In clinical practice, the term polycythemia is used to indicate the possible occurrence of an increased erythrocyte volume or red blood cell mass (RCM). Such a perception might be either real (true polycythemia) or spurious (apparent polycythemia; Fig. 100-1).18 True polycythemia may represent either PV or a nonclonal increase in RCM that is often, but not always, mediated by Epo (secondary polycythemia; Fig. 100-2). Apparent polycythemia may result from either a reduction in plasma volume (relative polycythemia) or an inaccurate perception of an elevated RCM that results from not appreciating high normal values of hemoglobin/hematocrit.46 Inapparent polycythemia is the converse of apparent polycythemia and indicates a true increase in RCM that is masked by a normal hemoglobin/hematocrit value secondary to a concomitant increase in plasma volume (see Fig. 100-1).47

In 1975, the PV study group published a set of “diagnostic criteria” that were primarily used to ensure the exclusion, to treatment protocols, of patients with secondary or apparent polycythemia.48 These criteria required the demonstration of increased RCM by blood volume measurement using labeled erythrocytes as well as the demonstration of normal hemoglobin oxygen saturation. In 2001, the WHO published a refined diagnostic criteria for PV and related MPNs that recognized the value of both bone marrow histology and “MPN-specific” biological parameters.49 The recent discovery of the almost invariable association between PV and a JAK2 mutation has led to revised WHO diagnostic criteria for PV (Table 100-2)50 and a refined diagnostic algorithm (see Fig. 100-2),51 both of which incorporate JAK2 mutation screening.

Table 100-2

Revised World Health Organization Criteria for Polycythemia Vera

Diagnosis requires the presence of both major criteria and one minor criterion or the presence of the first major criterion together with two minor criteria.


Hemoglobin >18.5 g/dL in men, 16.5 g/dL in women, or other evidence of increased red cell volume*

Presence of JAK2V617F or other functionally similar mutation such as JAK2 exon 12 mutation


Bone marrow biopsy showing hypercellularity for age with trilineage growth (panmyelosis) with prominent erythroid, granulocytic, and megakaryocytic proliferation

Serum erythropoietin level below the reference range for normal

Endogenous erythroid colony formation in vitro

*Hemoglobin or hematocrit >99th percentile of method-specific reference range for age, sex, and altitude of residence, or hemoglobin >17 g/dL in men, 15 g/dL in women if associated with a documented and sustained increase of at least 2 g/dL from an individual’s baseline value that cannot be attributed to correction of iron deficiency, or elevated red cell mass >25% above mean normal predicted value.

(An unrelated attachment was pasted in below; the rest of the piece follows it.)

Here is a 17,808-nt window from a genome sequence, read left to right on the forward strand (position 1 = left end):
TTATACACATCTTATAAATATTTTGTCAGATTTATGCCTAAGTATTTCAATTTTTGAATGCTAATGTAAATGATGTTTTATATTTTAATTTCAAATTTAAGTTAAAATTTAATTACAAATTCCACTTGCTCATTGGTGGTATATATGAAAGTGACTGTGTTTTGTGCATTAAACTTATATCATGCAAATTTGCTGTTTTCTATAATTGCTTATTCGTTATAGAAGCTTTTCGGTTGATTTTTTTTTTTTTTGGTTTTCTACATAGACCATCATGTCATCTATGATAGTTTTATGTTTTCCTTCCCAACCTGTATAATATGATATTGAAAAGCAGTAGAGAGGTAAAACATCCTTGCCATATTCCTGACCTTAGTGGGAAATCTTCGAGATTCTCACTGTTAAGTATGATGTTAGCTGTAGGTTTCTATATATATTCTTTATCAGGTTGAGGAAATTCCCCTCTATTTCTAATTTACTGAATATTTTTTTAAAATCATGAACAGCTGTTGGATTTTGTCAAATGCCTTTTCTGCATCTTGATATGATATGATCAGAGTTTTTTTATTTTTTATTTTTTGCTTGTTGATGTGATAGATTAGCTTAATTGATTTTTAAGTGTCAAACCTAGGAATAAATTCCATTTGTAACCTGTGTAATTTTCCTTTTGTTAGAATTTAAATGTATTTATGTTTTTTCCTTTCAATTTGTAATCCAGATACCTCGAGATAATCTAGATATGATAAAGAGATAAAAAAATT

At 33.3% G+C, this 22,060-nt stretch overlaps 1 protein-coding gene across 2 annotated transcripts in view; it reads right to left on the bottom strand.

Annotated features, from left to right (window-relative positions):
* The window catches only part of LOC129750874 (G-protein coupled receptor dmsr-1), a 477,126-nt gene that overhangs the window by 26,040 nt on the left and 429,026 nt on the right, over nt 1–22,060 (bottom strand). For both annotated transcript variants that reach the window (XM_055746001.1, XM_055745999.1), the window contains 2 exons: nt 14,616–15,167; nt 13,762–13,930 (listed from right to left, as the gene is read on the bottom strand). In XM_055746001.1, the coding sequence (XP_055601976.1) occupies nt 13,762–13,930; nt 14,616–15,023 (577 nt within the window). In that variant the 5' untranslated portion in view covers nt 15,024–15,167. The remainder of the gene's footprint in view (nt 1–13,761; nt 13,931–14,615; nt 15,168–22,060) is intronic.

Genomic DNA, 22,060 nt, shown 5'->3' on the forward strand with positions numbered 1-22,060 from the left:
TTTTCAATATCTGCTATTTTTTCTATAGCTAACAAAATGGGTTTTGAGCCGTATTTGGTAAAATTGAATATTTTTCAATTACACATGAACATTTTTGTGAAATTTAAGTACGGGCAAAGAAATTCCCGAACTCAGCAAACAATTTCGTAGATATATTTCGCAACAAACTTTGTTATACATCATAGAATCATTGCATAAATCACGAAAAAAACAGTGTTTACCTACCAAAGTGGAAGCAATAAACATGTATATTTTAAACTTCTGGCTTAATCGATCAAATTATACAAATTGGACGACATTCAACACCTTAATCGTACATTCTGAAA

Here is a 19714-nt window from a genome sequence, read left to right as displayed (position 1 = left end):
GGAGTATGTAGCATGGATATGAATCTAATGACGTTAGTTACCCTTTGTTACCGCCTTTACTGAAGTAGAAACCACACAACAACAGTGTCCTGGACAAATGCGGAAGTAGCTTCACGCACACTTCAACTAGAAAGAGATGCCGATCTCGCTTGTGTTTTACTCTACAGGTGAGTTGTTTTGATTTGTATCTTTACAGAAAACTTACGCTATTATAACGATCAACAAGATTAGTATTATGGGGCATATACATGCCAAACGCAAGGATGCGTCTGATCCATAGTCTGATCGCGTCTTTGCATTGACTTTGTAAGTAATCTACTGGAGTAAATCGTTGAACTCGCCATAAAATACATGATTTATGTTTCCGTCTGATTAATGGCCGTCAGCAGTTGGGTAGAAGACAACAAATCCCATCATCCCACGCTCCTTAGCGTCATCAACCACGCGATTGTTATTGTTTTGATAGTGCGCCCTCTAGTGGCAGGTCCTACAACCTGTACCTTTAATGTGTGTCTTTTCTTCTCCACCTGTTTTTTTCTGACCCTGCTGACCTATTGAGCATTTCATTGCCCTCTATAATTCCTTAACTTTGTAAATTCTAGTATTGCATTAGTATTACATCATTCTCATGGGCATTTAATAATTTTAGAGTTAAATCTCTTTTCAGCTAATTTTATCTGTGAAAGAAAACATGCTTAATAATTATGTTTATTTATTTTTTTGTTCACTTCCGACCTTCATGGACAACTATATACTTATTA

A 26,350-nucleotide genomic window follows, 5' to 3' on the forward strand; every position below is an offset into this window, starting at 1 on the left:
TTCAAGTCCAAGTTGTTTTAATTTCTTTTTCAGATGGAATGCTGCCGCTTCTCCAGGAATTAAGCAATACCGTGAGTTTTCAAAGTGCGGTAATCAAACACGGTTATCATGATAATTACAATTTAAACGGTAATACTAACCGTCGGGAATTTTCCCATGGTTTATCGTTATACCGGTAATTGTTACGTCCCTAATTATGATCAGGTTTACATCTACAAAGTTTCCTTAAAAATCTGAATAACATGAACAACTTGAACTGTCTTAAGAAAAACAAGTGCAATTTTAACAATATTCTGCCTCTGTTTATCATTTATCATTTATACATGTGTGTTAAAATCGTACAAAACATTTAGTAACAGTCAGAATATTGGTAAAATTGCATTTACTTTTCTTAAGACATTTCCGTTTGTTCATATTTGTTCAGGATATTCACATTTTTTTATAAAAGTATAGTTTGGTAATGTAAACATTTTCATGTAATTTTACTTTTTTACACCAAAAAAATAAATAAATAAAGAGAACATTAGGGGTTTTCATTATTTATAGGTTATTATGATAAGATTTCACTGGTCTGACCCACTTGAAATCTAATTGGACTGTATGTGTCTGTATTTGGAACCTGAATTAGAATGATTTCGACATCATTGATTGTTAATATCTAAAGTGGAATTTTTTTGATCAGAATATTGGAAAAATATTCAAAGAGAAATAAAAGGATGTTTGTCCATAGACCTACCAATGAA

Data from Tefferi A, Thiele J, Orazi A, et al. Proposals and rationale for revision of the World Health Organization diagnostic criteria for polycythemia vera, essential thrombocytopenia, and primary myelofibrosis: recommendations from an ad hoc international expert panel. Blood 2007;110:1092–1097.

Because more than 95% of patients with PV carry the JAK2V617F mutation, which is absent in both secondary and apparent polycythemia, it is most effective to initiate the workup of a patient with suspected PV with peripheral blood mutation screening for JAK2V617F (see Fig. 100-2). Furthermore, to minimize the consequences of false-positive or false-negative molecular test results, as well as capture the few cases of PV that are JAK2V617F, concomitant measurement of serum Epo level is recommended.52 If the results of both tests are suggestive of PV (i.e., mutation-positive and low serum Epo), then the diagnosis is likely and bone marrow examination is encouraged but not essential for making the diagnosis. If the JAK2V617F and serum Epo test results are both not consistent with the diagnosis of PV (i.e., mutation-negative and either normal or increased Epo), then further investigation for PV is not advised unless dictated otherwise by the clinical scenario.

If there is discrepancy between the molecular test result and serum Epo level, one should first repeat both tests and then proceed with bone marrow examination if the results are unchanged (see Fig. 100-2). In a patient with acquired erythrocytosis and a subnormal serum Epo level, the possibility of exon 12 JAK2 mutations should be entertained. In this regard it should be noted that some cases with JAK2 exon 12 mutation–associated PV might not display overt PV-characteristic features, even at the level of bone marrow histology.34